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Roller Ski Finishing Questions

(-----) June 27, 2018

Q. Hi Everyone,

I have read this forum for years and it has been an amazing resource. So I just wanted to start by saying thanks so very to everyone for posting such well written and technical information. Kudos!

I wanted to most to get your thoughts on the best process for our product finishing..
My company makes roller skis …


I want to discuss the finishing of the shafts. They are extruded 1"x1.5"x18" long and are used by skiers on their feet. They see a great deal of road dirt and grime..
They are currently extruded 6061-T6 aluminium, Painted and then screen printed. I would like to increase the look of quality of the product and with that comes a change in graphic.. But I was playing with the idea of extruding and then anodizing the shafts blue and then having them laser engraved. I feel this would like sleek and simple. But I am concerned with the fatigue effects of the TYPE II or TYPE III anodizing on a shaft 450 mm long that bends ~1.5 mm on every ski stroke. To me this is not an insignificant fatigue..

We could also move towards powder coating the parts and then digital printing and clear coating over top.. But I am open to anything! I very much like mountain bike frame finishing which as I understand is, painted (what paint process?) then ink transfer decals then clear coated (typically matte).

What are your thoughts for the best way to finish these products without exploding the costs..

Lucas Jungmann
Owner - Canada

June 27, 2018

A. I would rule out Type III hardcoat anodize due to the brittleness of the anodic layer- you are correct in worrying about flex stresses. It can and will crack. If you go with anodizing, Type II, with or without dye, would be a far better bet -- Although the abrasion resistance is not as good as for Type III.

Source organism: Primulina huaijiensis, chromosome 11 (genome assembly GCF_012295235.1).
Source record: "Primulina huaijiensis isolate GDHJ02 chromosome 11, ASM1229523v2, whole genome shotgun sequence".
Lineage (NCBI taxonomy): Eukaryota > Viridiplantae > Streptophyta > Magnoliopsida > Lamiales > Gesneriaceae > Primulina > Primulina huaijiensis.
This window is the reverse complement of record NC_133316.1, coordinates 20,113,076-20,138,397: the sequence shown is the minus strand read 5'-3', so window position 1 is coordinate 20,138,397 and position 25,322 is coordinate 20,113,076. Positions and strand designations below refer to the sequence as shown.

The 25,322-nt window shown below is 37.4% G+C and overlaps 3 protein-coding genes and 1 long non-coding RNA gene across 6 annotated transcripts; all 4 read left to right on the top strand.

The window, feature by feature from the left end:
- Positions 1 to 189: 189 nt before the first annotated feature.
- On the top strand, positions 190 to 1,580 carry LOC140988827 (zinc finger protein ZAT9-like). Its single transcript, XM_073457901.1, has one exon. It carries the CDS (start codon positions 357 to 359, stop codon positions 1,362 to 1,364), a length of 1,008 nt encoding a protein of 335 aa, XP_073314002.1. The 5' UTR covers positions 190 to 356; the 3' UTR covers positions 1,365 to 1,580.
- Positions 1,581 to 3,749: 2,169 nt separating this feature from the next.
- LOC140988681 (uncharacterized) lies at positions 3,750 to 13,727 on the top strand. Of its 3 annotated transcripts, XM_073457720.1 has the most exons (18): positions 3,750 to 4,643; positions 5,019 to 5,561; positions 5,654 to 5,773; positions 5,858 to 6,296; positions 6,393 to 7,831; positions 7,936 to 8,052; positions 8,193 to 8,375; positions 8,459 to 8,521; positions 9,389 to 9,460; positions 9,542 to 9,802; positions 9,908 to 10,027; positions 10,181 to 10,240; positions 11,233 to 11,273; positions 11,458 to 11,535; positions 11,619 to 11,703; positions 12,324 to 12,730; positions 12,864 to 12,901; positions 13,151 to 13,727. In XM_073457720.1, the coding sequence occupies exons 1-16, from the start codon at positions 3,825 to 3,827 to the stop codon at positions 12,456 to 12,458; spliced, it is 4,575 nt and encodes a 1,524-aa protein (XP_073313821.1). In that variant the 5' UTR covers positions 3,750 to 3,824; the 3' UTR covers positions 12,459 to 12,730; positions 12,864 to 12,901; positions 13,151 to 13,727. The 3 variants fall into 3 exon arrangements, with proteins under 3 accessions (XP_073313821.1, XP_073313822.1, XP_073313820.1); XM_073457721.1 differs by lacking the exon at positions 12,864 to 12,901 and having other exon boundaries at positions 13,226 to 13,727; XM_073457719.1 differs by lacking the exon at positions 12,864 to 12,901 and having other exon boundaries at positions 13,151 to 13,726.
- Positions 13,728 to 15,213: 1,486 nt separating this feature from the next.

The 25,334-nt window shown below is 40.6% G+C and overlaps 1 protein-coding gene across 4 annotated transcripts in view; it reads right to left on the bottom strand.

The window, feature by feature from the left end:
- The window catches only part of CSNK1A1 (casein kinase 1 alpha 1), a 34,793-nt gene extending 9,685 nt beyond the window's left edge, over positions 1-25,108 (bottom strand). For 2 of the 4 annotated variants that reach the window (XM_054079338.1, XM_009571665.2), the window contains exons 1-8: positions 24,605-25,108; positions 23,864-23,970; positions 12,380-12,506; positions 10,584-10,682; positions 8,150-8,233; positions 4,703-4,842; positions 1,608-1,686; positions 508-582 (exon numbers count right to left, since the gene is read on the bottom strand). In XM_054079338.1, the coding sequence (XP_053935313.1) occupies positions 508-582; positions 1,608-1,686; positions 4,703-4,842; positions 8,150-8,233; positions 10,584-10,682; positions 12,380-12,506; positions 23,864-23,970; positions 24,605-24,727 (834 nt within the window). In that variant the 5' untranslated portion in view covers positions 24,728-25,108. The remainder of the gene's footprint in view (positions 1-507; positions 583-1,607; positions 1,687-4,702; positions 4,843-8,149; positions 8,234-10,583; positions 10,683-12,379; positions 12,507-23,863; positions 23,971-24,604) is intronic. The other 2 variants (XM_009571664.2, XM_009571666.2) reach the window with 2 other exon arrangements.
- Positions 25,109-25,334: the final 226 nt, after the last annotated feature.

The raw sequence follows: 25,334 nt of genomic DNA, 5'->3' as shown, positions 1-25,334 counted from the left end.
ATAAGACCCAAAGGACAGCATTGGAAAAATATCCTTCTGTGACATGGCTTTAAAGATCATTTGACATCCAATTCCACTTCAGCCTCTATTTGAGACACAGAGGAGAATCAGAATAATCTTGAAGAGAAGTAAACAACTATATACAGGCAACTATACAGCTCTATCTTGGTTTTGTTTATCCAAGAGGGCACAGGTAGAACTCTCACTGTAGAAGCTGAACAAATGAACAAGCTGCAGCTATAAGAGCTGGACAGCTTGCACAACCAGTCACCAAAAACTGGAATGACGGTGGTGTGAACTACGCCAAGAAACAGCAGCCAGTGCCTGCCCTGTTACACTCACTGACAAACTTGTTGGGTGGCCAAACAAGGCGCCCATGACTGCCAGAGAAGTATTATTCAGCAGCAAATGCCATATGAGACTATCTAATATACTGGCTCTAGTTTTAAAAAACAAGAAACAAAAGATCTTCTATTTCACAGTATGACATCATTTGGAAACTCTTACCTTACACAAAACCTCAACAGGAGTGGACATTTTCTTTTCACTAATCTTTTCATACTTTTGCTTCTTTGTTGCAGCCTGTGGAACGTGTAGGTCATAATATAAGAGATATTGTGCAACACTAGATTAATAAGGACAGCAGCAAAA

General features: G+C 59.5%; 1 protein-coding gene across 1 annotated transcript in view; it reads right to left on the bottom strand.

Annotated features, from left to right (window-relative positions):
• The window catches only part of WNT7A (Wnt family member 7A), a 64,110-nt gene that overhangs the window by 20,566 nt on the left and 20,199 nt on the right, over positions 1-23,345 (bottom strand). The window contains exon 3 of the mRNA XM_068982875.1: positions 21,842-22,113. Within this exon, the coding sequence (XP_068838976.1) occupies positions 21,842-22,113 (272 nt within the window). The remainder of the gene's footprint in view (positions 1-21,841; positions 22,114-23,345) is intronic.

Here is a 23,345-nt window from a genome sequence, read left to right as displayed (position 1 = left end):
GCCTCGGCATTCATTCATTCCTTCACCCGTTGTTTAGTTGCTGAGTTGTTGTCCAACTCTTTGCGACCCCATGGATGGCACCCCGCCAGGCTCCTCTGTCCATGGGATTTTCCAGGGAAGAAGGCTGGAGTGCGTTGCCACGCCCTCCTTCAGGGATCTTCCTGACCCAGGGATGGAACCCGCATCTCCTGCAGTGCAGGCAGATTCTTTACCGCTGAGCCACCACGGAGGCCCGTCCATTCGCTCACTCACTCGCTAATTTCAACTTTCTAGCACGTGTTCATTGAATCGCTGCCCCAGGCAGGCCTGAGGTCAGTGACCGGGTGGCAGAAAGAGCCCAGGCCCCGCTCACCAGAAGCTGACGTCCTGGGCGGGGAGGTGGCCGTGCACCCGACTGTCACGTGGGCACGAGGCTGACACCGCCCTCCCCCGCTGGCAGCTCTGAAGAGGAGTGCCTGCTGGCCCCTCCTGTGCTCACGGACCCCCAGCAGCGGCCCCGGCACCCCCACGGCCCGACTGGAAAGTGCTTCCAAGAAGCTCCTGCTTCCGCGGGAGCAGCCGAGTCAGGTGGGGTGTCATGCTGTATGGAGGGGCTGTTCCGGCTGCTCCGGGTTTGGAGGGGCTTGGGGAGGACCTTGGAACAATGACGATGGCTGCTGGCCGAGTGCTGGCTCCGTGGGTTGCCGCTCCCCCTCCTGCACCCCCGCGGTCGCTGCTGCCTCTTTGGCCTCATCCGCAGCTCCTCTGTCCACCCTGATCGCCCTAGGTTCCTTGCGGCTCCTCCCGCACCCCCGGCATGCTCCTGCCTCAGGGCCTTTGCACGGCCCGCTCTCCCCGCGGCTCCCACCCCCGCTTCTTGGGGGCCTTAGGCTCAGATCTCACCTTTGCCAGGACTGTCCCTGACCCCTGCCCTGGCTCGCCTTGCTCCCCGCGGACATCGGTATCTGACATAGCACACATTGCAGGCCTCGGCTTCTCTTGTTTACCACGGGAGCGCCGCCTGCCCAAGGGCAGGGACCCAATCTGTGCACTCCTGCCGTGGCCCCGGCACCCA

Type II with dye opens up a huge range of colors and gives an attractive finish. On an extrusion as shown, if you choose anodizing, a satin-masking step before anodizing will greatly reduce the appearance of extrusion lines and help even out the eventual finish. The severity of how much extrusion lines will show up can vary from lot to lot of stock material, and in some cases clear anodize or a light colored dye will let them show through, so surface prep is important. I speak from experience, as we currently anodize a part made from the same 6061 square tube stock, and without satin masking, striations in the material are definitely visible.
I don't know how well decals would stick over a nickel-sealed anodized finish, having no experience there, but it takes very well to laser marking.
If you go with paint, consider having the aluminum treated with chromate conversion coating (either yellow ChemFilm or the RoHS compliant trivalent version), which will both improve the adhesion of the paint, and allow the substrate to self-heal to an extent if the paint is scuffed, as no doubt it will be in use.
Cool product- good luck!

Rachel Mackintosh
Lab Rat and some other things - Greenfield, Vermont

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